GV holds safety briefing following shooting at MSU


GVL / Meghan Tripp

Emma Armijo, Arts and Entertainment Editor

The heads of emergency response of Grand Valley State University’s Department of Public Safety met with GVSU President Philomena Mantella over Zoom on Feb. 23 to review the university’s safety response plans.

Following the shooting at Michigan State University, staff and students alike have felt sadness, unease and grief for those affected by the tragedy. Many feel the university should increase preventative measures and have plans in place to promote security on campus.  

The safety briefings were open to all GVSU community members. Originally scheduled for two in-person meetings on the Allendale and Pew campuses, the safety briefings were instead held on Zoom and Youtube Live due to the university’s remote status following inclement winter weather. 

Students were informed of the change via an email from Mantella early on Thursday morning. The video presentation has been uploaded to the GVSU Active Shooter Response on the university website, as well as the official university YouTube channel. 

The meeting began with a brief introduction from Mantella, acknowledging the tragic events and loss of life followed by a moment of silence to honor the victims of the shooting. 

Mantella expressed pride in the “forward-leaning crisis plan infrastructure” at GVSU. She promised an increased effort from university administrators regarding campus safety practices to ensure all students are well informed, should an emergency take place. 

“We are stronger in an event, should one befall us, if every person is attentive to our protocols, if every person is aware of our systems and infrastructure,” Mantella said. “I want to commit to (viewers) that we will increase the cadence of communication around safety so that as we go forward together as a community there will be multiple opportunities to learn more and dig deeper.”

GVSU Director of Public Safety and Chief of Police Greg DeHaan prefaced the briefings with a statement acknowledging the history of police brutality in America, reassuring students GVPD has the community’s best interests at heart.

“I acknowledge that policing on Americans historically has not always benefited those marginalized people, but understand this: Grand Valley State Department of Public Safety is your police department,” DeHaan said. “It’s our mission to provide a safe and secure environment in which our students live, work and learn.”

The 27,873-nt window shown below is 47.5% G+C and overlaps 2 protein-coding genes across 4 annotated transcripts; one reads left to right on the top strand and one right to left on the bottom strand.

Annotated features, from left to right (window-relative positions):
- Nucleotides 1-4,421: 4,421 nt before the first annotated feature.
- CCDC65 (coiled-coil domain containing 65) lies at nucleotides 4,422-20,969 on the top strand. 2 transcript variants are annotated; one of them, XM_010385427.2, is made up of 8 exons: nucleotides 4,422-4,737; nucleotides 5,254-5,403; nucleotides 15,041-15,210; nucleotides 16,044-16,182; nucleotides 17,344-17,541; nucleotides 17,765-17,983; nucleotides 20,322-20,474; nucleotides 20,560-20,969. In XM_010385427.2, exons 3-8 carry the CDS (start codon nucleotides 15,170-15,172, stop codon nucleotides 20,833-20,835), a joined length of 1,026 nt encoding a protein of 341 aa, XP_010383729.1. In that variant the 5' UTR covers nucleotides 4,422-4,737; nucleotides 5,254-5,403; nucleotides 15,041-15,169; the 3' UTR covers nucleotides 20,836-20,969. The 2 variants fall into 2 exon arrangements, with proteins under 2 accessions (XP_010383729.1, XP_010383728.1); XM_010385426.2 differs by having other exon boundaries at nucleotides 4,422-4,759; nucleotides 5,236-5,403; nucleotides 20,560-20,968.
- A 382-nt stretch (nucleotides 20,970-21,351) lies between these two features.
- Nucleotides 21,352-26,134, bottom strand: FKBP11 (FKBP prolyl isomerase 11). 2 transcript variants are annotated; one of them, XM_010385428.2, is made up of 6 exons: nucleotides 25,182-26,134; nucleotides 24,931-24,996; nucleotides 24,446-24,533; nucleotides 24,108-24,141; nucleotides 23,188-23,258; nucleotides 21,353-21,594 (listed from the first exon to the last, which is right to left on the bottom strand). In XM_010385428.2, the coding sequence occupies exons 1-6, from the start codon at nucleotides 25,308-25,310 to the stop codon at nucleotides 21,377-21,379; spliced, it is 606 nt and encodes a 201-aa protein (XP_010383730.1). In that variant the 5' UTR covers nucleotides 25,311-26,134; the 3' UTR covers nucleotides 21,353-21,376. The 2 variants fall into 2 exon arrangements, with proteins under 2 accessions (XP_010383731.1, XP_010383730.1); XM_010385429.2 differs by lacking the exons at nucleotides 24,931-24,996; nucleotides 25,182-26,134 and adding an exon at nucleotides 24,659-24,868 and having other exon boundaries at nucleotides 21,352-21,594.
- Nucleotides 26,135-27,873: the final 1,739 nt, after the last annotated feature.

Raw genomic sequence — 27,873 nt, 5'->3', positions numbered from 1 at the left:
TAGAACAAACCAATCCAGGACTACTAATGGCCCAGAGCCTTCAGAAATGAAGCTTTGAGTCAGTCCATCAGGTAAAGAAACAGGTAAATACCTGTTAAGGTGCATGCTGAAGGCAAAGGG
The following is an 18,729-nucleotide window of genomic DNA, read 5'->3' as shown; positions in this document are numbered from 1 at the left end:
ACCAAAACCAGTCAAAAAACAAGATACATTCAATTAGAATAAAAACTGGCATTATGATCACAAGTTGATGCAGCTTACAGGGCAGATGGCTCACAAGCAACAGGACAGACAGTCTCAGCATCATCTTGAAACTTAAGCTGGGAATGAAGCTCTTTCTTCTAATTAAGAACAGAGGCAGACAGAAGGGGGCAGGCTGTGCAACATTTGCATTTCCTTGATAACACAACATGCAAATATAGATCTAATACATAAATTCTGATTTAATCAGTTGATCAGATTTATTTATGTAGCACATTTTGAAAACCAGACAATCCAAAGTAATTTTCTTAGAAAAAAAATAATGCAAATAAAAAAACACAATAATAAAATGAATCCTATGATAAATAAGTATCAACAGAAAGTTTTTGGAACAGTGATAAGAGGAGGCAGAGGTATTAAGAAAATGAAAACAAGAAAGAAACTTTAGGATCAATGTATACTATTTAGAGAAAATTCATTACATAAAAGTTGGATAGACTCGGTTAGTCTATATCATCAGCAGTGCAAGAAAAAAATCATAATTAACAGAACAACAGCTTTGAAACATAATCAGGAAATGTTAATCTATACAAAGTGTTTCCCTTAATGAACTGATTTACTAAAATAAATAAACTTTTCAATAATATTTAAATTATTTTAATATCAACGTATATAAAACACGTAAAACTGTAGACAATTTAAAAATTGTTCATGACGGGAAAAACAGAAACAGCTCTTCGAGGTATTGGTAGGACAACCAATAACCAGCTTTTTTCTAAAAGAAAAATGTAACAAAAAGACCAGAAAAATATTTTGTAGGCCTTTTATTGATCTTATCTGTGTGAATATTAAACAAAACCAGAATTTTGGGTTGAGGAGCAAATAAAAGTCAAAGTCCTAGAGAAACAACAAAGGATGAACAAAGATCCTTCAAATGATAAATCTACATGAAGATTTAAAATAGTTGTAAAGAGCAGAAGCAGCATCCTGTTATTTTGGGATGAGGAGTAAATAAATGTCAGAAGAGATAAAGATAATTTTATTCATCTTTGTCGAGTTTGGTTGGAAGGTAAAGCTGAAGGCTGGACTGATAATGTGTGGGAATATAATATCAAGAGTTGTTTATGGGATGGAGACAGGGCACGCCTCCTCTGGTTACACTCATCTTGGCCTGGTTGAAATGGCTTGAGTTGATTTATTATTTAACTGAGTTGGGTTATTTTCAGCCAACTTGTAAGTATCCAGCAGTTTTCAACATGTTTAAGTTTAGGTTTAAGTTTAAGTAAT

GVSU’s active shooter response plan involves a three-pronged effort: responding officers will surround, locate and neutralize the threat; transportation and rescue of victims and students and EMT response. This approach provides a predetermined hyper-focus on each aspect of danger to the student community. 

The university employs many preventive measures for a situation of violence on campus in addition to post-reaction safety mechanisms to ensure the security of campus members. 

DeHaan urged continued community activism and vigilance. He said it’s important to take a “see something, say something” approach and report potential threats. DeHaan said the active assailant often leaks information before committing acts of violence. 

“The police department receives and reviews a number of intake reports from members of the community including CARE reports, Silent Observer, Campus Security Authority reports, 911 calls, texts to police, police reports from other agencies, social media and bulletins from local, state and federal agencies,” DeHaan said. “While physical security and technology are an important part of any safety and security plan, those solutions can also be defeated by those wishing to do harm, given enough time and determination. This is why it is so important that community members readily share any ‘leaked’ information as soon as it becomes known.” 

DeHaan said the GVSU response policies are ever-evolving, as many of the safety measures and communication initiatives implemented on campus were done after a review of critical incidents occurring around the nation.